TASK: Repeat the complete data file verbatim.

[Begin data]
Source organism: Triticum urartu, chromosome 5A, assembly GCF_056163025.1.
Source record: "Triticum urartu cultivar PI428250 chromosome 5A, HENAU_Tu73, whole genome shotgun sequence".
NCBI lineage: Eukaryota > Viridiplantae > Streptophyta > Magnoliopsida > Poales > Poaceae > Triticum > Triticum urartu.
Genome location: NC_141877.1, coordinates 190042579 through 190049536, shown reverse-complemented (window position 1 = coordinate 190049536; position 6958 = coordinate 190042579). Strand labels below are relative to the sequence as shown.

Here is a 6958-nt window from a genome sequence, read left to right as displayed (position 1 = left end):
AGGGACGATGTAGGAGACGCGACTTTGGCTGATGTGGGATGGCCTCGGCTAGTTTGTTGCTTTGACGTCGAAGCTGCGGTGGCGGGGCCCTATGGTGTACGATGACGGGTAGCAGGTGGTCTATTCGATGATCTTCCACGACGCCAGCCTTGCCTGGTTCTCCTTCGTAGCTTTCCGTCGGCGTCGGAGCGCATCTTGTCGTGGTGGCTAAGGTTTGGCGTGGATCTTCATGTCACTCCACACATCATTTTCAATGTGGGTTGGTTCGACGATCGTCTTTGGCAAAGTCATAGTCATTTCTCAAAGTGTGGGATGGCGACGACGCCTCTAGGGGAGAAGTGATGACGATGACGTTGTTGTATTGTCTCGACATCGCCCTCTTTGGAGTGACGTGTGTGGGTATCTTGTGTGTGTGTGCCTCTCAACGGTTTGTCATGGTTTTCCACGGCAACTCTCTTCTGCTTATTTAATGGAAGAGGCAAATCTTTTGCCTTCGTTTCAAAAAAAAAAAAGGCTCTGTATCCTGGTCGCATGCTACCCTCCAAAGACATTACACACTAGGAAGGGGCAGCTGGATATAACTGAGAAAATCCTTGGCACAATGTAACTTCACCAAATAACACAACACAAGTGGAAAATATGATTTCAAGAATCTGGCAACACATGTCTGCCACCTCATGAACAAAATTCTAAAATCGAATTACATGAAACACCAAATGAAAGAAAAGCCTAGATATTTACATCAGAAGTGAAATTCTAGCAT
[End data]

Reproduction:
Source organism: Triticum urartu, chromosome 5A, assembly GCF_056163025.1.
Source record: "Triticum urartu cultivar PI428250 chromosome 5A, HENAU_Tu73, whole genome shotgun sequence".
NCBI lineage: Eukaryota > Viridiplantae > Streptophyta > Magnoliopsida > Poales > Poaceae > Triticum > Triticum urartu.
Genome location: NC_141877.1, coordinates 190042579 through 190049536, shown reverse-complemented (window position 1 = coordinate 190049536; position 6958 = coordinate 190042579). Strand labels below are relative to the sequence as shown.

Here is a 6958-nt window from a genome sequence, read left to right as displayed (position 1 = left end):
AGGGACGATGTAGGAGACGCGACTTTGGCTGATGTGGGATGGCCTCGGCTAGTTTGTTGCTTTGACGTCGAAGCTGCGGTGGCGGGGCCCTATGGTGTACGATGACGGGTAGCAGGTGGTCTATTCGATGATCTTCCACGACGCCAGCCTTGCCTGGTTCTCCTTCGTAGCTTTCCGTCGGCGTCGGAGCGCATCTTGTCGTGGTGGCTAAGGTTTGGCGTGGATCTTCATGTCACTCCACACATCATTTTCAATGTGGGTTGGTTCGACGATCGTCTTTGGCAAAGTCATAGTCATTTCTCAAAGTGTGGGATGGCGACGACGCCTCTAGGGGAGAAGTGATGACGATGACGTTGTTGTATTGTCTCGACATCGCCCTCTTTGGAGTGACGTGTGTGGGTATCTTGTGTGTGTGTGCCTCTCAACGGTTTGTCATGGTTTTCCACGGCAACTCTCTTCTGCTTATTTAATGGAAGAGGCAAATCTTTTGCCTTCGTTTCAAAAAAAAAAAAGGCTCTGTATCCTGGTCGCATGCTACCCTCCAAAGACATTACACACTAGGAAGGGGCAGCTGGATATAACTGAGAAAATCCTTGGCACAATGTAACTTCACCAAATAACACAACACAAGTGGAAAATATGATTTCAAGAATCTGGCAACACATGTCTGCCACCTCATGAACAAAATTCTAAAATCGAATTACATGAAACACCAAATGAAAGAAAAGCCTAGATATTTACATCAGAAGTGAAATTCTAGCAT